David Huynh and I worked together at in the Simile project (simile.mit) for the past few years. We burnt through our funding and many of us have moved on; he moved to MetaWeb. MetaWeb makes the horribly named Freebase. Freebase is this era’s version of AI knowledge representation (think frames). People these days tend to mumble Semantic Web, Wikipedia, and Social as well when they talk about these ideas.
At Simile we were more focused on more formal collections, like library catalogs, and so our data sets tended to be more homogeneous than the sloppy mess you get in collections that emerge in open socially contexts like Wikipedia. We were often stuck with collections with a limited assortment of item kinds (books, authors, subjects followed by a short tail … satellite photos … audio tapes …). Things get more “interesting” as the collections become more unruly.
David has a beautiful new demonstration of some the ideas, often his ideas, about how to work on one of the tough problems in this space. What’s refreshing about David’s work is he’s found a portion of the problem space that isn’t cluttered with other people and prior work. Most of the Semantic Web work suffers from stepping on the toes of prior work – or worse ignoring – the excellent work done on knowledge representation over the last 50+ years. What David’s found is fresh turf to work on in the problem of how to allow users, meer mortals, to browse and search on top of these knowledge bases. That’s fresh because the AI crowd have always been so fixated on the singularity, rather than on helping people. Not a very social crowd the AI guys.
Before I start musing about what David’s demo shows, to me, you really have to watch the video. The rest of this will make little sense without that.
The idea here is that if you have done a search resulting in a set of objects you should be able to use that set to drive the next step in the search. In a sense this is the classic unix pipe idea refreshed, where each linkage in the pipeline passes a set to the following step. Or if your of a more mathematical mindset then each transform in the pipeline is a many to many mapping from items to items.
One of our problems in making these ideas work when we were at MIT was the lack of a sufficiently heterogenous universe of items; you really need a vast universe with lots of item types. His cities/buildings/architects example, or his presidents/offspring/schools examples helps to demonstrate that. What Freebase with it’s aggressive rolling up of things like Wikipedia provides is a step toward that rich universe of items.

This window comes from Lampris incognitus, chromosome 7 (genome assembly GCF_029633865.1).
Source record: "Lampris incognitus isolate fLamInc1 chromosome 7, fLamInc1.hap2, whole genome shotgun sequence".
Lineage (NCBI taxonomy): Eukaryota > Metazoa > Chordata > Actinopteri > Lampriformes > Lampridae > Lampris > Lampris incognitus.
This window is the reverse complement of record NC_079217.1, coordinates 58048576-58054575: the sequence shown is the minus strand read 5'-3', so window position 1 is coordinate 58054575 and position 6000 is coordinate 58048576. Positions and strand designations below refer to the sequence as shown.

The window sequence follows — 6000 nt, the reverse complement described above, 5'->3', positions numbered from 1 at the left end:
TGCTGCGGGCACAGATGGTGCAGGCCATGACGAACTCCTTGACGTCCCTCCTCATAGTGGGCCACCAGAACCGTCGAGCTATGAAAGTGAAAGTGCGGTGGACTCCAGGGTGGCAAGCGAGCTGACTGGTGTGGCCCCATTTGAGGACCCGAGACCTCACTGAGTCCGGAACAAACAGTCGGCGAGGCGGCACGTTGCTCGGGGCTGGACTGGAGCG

If your user is very sophisticated then a command line UI like unix pipelines would be sufficient. You’d then give him various operators for mapping item sets into other item sets. He, being sophisticated, would then demand the ability to code up his own mappings (e.g within 20 miles/years/generations/links etc. etc.); and to annotate the items as he is working with (e.g. scoring and statistics). And needless to say he’d want the pipelines to persist and generate feeds for other pipelines of various kinds.
The problem become much harder if you want to draw in the non-sophisticated meer mortals. What faceted browsing does, and what you can see here repurposed, is it prompts the user with a reasonably clear signal as to what his next options are for moving forward in the search space. So if your shopping for lawn mowers a facet’d browsing UI can prompt with price categories, power sources, etc. to draw the user into the next step of the search. This is all well and good until you meet real world searches where the number of facets are huge and the number of options in each of them is even larger. Even if you pick something as dull as library books the number of facets runs up into the thousands. Facet browsing actually works best when the goal is to drive the user toward down the path to a single choice – i.e. shopping. No need to offer the shoe shopper a facet for labor practices used during manufacture, or materials used in assembly, or nation involved in the manufacturing.
David’s sliding plays the same card to help the user. He throws up a set of options for the user’s next moves. Note how the facet browsing UI is on the left, and the sliding is on the right. Note also how rich and there for difficult to present the options are for where to slide next. It’s admirable that the video doesn’t gloss over that – as illustrated by the example where he slides from offspring of presidents into educational institutions they attended.
I guess this note comes off sounding a bit cranky. Hopefully it won’t be taken that way. The problem is very hard and real. Search of this kind is going to common for some class of users in the days to come. The more progress that can be made on making the UI accessible to mortals the more widespread it will be. The brilliance of David (and Stefano’s, and David Karger) strategy in working thru this problem has been to ground their search for solutions in demonstrations that draw in actual users and work on actual pools of data. It keeps them honest and it creates feedback loops they desperately need.